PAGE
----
American Stacey Jacob’s ‘trump’ card for protests: The Saree

A new way of protesting against the administration

Freestyle

May 6, 2017

/ By / New Delhi



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Stacey Jacob has been blowing up social media with her Instagram pictures wearing a saree while taking a stand against the discrimination meted out by the Trump administration.

A US national, Stacey Jacob visited the south Indian city of Chennai in 2015. It was then that she was first introduced to Indian textiles. She soon fell in love with the saree and made it an essential part of her wardrobe and style. What followed was a gush of her pictures in the six yard, unstitched fabric on Instagram. Little did she know then, that she would use her new attire and the photo-sharing platform to start a series of marches and protests against the new US administration.

US President Donald Trump recently completed 100 days in office, making decisions that have been opposed by many. He flipped laws for immigrants, particularly Muslims, restricting their entry in the United States; he imposed stricter regulations on IT professionals from India seeking a job in the United States and more recently undid the Obamacare, depriving millions of their health insurance.

While his actions have drawn much rebel from protestors across the country, Stacy decided to say it with a saree while she celebrated her 100 days of resistance.

“I feel personally attacked by the so-called president’s success in overturning existing legislative health care protections. As of today, my husband is effectively trapped in his job for the foreseeable future. We are a family with a long list of “pre-existing conditions”, and stand to lose our health insurance as a result of “Trump Care,” she wrote in one of her posts.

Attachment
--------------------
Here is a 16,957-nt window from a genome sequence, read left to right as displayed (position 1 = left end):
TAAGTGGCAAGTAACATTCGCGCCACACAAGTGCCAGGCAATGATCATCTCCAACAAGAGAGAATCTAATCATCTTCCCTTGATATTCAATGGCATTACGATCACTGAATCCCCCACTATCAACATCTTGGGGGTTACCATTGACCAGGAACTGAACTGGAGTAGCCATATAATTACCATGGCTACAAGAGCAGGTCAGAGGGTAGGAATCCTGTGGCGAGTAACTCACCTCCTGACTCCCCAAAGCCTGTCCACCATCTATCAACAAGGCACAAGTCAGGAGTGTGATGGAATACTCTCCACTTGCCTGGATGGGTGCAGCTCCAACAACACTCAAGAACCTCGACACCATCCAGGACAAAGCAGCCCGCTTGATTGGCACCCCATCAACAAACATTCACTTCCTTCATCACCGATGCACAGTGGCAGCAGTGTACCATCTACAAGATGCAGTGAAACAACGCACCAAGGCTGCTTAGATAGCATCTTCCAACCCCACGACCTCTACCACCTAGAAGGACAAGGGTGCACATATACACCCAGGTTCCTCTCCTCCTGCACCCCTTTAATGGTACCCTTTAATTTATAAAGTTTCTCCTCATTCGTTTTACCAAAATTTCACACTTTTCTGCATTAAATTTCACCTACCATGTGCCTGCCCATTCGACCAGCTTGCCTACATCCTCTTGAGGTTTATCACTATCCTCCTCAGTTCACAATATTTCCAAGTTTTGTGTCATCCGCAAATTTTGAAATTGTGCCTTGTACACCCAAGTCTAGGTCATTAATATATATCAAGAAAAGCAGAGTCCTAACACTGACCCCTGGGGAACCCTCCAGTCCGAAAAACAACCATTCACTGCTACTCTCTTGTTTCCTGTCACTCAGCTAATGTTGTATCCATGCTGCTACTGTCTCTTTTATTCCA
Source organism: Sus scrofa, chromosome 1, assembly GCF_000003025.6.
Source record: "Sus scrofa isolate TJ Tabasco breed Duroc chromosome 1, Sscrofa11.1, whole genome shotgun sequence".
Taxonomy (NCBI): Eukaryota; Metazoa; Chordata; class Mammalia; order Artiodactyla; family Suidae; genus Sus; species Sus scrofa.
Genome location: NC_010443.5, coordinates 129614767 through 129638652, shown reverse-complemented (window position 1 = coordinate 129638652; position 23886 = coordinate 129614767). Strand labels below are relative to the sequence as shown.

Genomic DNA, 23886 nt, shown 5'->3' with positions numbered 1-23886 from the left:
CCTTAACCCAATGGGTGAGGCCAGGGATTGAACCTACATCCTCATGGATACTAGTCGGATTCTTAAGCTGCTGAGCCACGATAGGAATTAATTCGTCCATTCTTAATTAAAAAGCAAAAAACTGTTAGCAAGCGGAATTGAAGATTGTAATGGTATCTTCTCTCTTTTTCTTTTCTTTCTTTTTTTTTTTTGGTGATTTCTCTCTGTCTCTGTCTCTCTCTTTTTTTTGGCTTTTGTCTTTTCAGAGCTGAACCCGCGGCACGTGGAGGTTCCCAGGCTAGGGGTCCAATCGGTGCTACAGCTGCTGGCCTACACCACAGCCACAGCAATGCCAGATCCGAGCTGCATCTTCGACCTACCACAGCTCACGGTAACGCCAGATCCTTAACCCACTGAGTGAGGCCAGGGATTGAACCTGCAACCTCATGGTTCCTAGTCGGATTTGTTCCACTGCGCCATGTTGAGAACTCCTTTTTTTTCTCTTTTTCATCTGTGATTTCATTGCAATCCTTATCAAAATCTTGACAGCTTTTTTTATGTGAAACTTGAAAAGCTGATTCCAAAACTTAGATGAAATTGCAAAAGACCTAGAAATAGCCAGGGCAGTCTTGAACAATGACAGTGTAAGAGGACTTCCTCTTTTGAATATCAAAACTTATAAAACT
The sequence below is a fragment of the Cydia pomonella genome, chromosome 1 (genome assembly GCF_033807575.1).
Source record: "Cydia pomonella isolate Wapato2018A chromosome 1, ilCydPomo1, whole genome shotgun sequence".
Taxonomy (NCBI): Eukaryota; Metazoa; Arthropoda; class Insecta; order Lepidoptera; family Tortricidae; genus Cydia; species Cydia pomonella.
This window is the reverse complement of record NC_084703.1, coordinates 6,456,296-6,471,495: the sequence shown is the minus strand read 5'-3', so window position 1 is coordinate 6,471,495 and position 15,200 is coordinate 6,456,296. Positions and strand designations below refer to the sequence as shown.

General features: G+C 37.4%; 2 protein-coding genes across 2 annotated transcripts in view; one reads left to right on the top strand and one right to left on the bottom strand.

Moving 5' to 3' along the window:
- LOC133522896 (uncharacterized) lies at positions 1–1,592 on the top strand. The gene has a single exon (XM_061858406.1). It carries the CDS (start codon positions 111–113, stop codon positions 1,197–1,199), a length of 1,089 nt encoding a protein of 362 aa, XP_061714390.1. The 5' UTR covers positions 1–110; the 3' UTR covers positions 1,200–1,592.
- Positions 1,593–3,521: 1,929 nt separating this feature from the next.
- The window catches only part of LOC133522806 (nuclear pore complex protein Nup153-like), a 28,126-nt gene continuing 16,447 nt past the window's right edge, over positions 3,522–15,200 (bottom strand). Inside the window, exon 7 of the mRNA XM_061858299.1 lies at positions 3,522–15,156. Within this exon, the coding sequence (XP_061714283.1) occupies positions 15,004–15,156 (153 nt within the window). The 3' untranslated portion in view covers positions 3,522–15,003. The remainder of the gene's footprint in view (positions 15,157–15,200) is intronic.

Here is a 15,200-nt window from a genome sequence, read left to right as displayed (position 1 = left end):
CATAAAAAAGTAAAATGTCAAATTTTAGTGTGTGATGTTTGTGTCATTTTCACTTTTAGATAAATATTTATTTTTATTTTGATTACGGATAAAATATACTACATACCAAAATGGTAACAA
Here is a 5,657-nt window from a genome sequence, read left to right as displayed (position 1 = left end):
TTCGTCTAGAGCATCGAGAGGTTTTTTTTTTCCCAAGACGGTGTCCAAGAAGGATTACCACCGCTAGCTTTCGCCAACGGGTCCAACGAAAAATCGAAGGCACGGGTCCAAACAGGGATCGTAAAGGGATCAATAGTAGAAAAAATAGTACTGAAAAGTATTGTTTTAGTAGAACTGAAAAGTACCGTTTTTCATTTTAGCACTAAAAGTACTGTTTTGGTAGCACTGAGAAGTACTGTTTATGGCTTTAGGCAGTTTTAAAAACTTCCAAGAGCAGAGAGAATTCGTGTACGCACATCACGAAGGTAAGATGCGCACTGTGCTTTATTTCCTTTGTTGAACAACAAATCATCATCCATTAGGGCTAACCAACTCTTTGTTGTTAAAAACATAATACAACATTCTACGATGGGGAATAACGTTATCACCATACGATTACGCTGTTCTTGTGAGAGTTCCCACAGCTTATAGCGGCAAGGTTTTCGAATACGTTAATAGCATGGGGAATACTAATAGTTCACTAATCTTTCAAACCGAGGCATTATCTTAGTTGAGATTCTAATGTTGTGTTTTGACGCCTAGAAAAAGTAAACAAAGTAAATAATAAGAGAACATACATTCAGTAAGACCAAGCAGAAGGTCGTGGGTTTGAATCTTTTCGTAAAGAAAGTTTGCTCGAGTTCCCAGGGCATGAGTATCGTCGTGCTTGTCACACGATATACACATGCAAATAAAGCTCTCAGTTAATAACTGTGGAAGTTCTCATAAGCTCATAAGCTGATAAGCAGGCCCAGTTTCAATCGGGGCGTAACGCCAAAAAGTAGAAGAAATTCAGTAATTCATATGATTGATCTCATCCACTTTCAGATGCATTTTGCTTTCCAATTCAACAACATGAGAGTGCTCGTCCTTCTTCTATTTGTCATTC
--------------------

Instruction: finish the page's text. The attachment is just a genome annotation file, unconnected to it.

Using #protestsaree, she has been showing her resistance against the Trump administration. She first used the hashtag when she wore a blue cotton saree to the Women’s March on January 21, the same day Donald Trump was sworn in as the US President.

Being completely in awe of the Indian fabric, she chose it as her weapon of protest to show inclusiveness and as a symbol of diversity. “It is an unusual look for a white woman. My hope was that Americans would make comments or ask questions about why I dressed like that. I also hoped to demonstrate solidarity with South Asian families in my community — and indeed all people of colour,” she told Indian press.

Her Instagram handle stajo12, is flooded with protest notes. Furthermore, her daughters, Joanna (20) and Kati (16) are also participating in the protests by flaunting sarees on some occasions.

Initially, Jacob was apprehensive about the reactions from Trump supporters, right-wing, conservative, and anti-immigration bigots, regarding her saree. “This group respond to me with head-shaking and eye-rolling; they seem to think I’m just another liberal nutter,” she was quoted saying. However,  “The surprise has been that the angriest critics have tended to be South Asian women living In the west who see my protest as an insensitive and objectionable display of cultural appropriation,” Jacob exclaimed.

Jacob has been very supportive of the South-Asian community and was perplexed on learning about such comments.

On one occasion, remembering Srinivas Kuchibhotla, who “was senselessly and tragically murdered in a Kansas bar by my ignorant countryman” she said, “So many brown families live here in fear now, and my hope is that by wearing the saree in my everyday life, I can be a clear symbol of the openness and acceptance and appreciation that have gone missing from middle America.”

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